The government has appointed a head of resilience, Oliver Dowden has revealed, following a commitment by the Cabinet Office to establish the role last year.
The Cabinet Office secretary named Mary Jones as the first appointee to the new role while giving evidence to the Covid Inquiry yesterday. Members of the inquiry were grilling the minister on how government is working to improve its resilience to crises such as future pandemics.
Jones was awarded an OBE for public service in the 2021 New Years honours for her previous work at the Cabinet Office, where she worked on Brexit, home affairs and constitutional issues. She joined the Office for Life Sciences as a deputy director in 2020.
She is heading up the Resilience Directorate in the Cabinet Office, which was created to help establish a more strategic approach to national resilience and coordinate efforts across government to strengthen it.
The department announced plans to appoint a head of resilience in December under a new UK Government Resilience Framework, following a commitment in the 2021 Integrated Review to strengthen the government’s approach to resilience.
It said the job would complement the existing role of the national security adviser and support the broader goal to avoid a repeat of the Covid pandemic, where “treating [it] as a health emergency meant that there was limited planning outside of the healthcare sector”.
Since the integrated review was published, the Cabinet Office has also established a dedicated COBR unit to continue to lead the government’s response to emergencies. The unit is led by Roger Hargreaves, who is also director of the Civil Contingencies Secretariat and is giving evidence to the Covid Inquiry today.
“That is the crisis unit to deal with issues as they immediately emerge – so in the short term,” Dowden told the inquiry.
The head of resilience’s role, meanwhile, is to ensure government does not “lose sight of the longer-term challenges”, he said.
“One is about joining up whole of government in the form of resilience, one is about the immediate crisis response,” he added.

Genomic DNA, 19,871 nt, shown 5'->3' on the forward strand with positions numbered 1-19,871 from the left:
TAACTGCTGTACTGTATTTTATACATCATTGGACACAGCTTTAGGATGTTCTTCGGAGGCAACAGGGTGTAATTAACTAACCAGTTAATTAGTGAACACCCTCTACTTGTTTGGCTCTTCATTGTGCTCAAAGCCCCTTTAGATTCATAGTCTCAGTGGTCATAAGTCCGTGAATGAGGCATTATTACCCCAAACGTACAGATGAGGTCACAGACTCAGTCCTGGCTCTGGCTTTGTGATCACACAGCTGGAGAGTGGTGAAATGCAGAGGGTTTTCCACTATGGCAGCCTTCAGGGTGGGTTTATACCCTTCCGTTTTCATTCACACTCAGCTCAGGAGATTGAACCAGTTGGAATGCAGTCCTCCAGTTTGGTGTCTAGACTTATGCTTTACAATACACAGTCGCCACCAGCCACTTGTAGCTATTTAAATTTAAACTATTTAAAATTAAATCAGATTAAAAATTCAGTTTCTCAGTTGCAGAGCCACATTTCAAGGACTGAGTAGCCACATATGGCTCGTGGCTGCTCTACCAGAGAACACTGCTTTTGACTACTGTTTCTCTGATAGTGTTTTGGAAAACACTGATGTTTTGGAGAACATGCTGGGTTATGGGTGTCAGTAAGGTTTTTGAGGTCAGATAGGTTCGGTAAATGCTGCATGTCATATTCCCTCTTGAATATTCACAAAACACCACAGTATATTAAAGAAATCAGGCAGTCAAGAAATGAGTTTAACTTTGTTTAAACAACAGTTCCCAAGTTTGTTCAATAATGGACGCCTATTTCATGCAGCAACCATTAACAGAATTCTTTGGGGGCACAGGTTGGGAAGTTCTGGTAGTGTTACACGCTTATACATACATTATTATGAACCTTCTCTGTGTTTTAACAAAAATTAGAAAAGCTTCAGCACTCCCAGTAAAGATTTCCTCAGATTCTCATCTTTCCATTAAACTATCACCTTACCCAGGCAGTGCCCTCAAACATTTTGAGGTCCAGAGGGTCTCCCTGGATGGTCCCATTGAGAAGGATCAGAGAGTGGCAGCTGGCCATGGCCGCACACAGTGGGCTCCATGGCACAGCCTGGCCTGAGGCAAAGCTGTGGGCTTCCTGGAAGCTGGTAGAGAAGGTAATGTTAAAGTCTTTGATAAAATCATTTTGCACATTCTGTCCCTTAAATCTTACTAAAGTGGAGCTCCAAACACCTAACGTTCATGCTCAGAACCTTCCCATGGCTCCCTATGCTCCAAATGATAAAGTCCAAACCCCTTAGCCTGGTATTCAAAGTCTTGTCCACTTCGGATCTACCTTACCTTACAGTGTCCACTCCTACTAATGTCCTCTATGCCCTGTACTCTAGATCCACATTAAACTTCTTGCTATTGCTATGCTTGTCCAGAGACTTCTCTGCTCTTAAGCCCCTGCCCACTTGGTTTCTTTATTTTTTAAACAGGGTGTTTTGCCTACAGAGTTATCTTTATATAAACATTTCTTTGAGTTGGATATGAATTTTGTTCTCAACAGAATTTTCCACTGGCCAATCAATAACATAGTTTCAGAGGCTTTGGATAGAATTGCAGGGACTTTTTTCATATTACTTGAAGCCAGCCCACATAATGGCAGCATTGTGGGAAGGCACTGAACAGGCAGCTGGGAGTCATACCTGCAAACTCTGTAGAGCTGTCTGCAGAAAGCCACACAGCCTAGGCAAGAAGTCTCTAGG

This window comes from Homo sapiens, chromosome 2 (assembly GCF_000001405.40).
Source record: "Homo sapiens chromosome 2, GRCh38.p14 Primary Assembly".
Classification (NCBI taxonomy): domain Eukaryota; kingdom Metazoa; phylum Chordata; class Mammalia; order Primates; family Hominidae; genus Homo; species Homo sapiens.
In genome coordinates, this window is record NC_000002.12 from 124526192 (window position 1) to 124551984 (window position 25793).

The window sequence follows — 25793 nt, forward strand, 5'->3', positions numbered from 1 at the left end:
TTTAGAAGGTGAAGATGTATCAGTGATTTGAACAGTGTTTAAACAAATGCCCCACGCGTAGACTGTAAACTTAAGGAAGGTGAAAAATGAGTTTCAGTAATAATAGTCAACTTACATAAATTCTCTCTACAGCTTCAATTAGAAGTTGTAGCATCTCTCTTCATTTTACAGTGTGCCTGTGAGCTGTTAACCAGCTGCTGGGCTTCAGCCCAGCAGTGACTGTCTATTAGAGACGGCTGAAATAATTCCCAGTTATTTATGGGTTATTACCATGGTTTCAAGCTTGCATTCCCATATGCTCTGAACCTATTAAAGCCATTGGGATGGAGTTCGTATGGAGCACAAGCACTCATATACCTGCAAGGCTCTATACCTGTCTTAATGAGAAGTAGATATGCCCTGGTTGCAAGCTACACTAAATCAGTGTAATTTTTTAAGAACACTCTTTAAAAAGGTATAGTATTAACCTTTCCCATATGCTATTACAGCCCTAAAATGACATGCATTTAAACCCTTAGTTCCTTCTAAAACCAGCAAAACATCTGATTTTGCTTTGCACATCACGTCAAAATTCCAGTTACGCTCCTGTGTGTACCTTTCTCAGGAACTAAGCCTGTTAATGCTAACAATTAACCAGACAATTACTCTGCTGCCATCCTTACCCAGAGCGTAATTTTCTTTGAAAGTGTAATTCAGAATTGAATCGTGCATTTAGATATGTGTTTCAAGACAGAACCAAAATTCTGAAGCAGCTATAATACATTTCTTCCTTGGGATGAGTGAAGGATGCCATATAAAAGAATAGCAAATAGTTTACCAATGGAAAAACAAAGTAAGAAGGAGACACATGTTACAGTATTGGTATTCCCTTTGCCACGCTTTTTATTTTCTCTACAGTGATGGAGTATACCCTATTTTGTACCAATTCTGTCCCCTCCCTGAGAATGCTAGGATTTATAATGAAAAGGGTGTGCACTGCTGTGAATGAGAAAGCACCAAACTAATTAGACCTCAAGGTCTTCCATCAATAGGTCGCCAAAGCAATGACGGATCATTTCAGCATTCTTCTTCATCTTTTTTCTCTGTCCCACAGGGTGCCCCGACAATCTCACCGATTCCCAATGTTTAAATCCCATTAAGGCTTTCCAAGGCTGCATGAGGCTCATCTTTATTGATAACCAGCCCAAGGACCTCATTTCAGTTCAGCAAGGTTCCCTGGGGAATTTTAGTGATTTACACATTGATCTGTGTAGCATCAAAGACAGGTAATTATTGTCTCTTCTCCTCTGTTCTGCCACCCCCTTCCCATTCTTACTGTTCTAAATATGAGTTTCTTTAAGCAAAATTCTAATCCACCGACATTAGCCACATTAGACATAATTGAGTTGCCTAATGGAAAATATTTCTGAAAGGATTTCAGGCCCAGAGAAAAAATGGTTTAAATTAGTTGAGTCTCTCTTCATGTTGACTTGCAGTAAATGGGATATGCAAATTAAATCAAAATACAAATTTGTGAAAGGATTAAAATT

“In terms of the overall architecture of the Cabinet Office, they sit in slightly different reporting structures,” the minister explained, with the Resilience Directorate sitting in the Economic and Domestic Secretariat and the COBR unit in the National Security Secretariat.
Asked how the head of resilience role differs to the pre-existing director of national resilience job in the Cabinet Office, Dowden said: “The principal difference is the split that I described to you… ensuring that we have both the focus on the challenges as they hit, the immediate management of those, and taking the longer-term risk – the longer-term view,” he said.
He added that the directorate will look at strategies such as the Biological Security Strategy; actions to bolster critical national infrastructure resilience; resilience to cyberattacks; net-zero strategies – “all of those cross-government efforts that ensure that these crises don't happen in the first place, as well as the resilience for when they do”.
Pressed on how the work of the new resilience function differs from the existing responsibilities of the Economic and Domestic Secretariat, the minister said: “Well, I think one of the problems that we identified previously, and what we're seeking to address with this, is the tendency for the person that has overall charge of this to permanently be focused on the immediate risks and not to take that longer-term view.”
Dowden said he now has “totally separate” meetings with the two officials he named – with Jones briefing him on “where we are with resilience and prevention” and Hargreaves on immediate challenges.
“I think in that way you ensure that one doesn't become the poorer relation of the other,” he said.